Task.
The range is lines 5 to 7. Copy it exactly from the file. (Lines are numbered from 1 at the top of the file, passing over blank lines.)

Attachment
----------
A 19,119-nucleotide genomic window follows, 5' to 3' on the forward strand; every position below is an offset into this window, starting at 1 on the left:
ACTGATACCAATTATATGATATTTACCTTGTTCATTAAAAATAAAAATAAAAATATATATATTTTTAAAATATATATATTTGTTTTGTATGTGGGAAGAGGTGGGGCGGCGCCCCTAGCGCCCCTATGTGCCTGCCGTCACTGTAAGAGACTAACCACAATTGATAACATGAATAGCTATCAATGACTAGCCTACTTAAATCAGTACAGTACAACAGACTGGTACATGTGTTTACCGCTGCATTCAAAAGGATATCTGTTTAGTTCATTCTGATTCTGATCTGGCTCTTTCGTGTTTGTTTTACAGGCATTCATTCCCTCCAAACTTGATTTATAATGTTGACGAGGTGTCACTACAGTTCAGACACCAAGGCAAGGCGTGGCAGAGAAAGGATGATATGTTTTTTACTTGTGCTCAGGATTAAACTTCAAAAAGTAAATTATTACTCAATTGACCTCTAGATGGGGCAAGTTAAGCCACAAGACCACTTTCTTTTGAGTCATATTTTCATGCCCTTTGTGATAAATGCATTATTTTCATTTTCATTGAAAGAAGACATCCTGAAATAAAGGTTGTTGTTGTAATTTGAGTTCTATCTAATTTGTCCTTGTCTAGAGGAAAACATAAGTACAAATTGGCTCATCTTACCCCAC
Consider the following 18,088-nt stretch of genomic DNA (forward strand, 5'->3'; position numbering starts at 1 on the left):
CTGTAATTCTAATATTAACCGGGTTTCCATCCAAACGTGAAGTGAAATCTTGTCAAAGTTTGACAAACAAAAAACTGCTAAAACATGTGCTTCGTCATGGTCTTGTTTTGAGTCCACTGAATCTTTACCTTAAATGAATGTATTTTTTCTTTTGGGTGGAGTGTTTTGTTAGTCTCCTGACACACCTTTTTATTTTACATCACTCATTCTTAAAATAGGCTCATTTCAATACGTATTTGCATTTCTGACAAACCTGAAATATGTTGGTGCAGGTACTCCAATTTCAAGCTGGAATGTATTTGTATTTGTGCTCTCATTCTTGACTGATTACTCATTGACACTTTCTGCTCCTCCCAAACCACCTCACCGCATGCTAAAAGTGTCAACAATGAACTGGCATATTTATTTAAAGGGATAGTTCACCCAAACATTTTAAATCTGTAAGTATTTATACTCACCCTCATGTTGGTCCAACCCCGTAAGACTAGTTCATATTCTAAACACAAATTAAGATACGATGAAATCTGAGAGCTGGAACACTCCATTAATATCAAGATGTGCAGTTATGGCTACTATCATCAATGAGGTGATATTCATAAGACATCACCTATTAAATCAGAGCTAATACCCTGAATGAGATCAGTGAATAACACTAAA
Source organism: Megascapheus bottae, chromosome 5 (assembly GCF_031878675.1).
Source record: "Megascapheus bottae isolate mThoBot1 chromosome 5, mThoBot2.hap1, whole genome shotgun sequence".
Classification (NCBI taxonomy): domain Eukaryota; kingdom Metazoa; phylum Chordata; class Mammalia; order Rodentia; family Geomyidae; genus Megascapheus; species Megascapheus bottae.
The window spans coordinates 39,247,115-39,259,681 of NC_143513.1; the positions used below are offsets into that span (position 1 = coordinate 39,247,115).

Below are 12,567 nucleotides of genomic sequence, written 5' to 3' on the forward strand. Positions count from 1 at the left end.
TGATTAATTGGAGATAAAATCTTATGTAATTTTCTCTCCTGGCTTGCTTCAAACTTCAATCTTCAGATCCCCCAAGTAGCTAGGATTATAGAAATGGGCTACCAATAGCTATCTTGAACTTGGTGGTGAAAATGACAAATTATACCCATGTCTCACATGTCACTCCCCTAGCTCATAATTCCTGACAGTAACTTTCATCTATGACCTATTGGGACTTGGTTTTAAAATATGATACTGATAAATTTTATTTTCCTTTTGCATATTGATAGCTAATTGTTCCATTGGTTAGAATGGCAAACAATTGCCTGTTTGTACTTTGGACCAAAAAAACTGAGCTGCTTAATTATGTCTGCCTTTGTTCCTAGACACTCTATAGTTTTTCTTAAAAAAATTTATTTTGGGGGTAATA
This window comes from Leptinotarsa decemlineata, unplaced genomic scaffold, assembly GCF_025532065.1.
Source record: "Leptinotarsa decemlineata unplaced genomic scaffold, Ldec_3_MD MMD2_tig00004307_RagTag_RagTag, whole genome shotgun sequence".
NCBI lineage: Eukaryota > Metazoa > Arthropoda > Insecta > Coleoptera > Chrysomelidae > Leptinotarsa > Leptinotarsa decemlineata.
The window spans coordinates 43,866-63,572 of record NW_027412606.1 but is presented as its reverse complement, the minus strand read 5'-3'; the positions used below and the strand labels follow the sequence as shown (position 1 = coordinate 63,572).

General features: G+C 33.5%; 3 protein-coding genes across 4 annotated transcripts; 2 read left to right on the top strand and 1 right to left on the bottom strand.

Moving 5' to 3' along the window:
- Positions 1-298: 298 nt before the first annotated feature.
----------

Source organism: Megascapheus bottae, chromosome 5 (assembly GCF_031878675.1).
Source record: "Megascapheus bottae isolate mThoBot1 chromosome 5, mThoBot2.hap1, whole genome shotgun sequence".
Classification (NCBI taxonomy): domain Eukaryota; kingdom Metazoa; phylum Chordata; class Mammalia; order Rodentia; family Geomyidae; genus Megascapheus; species Megascapheus bottae.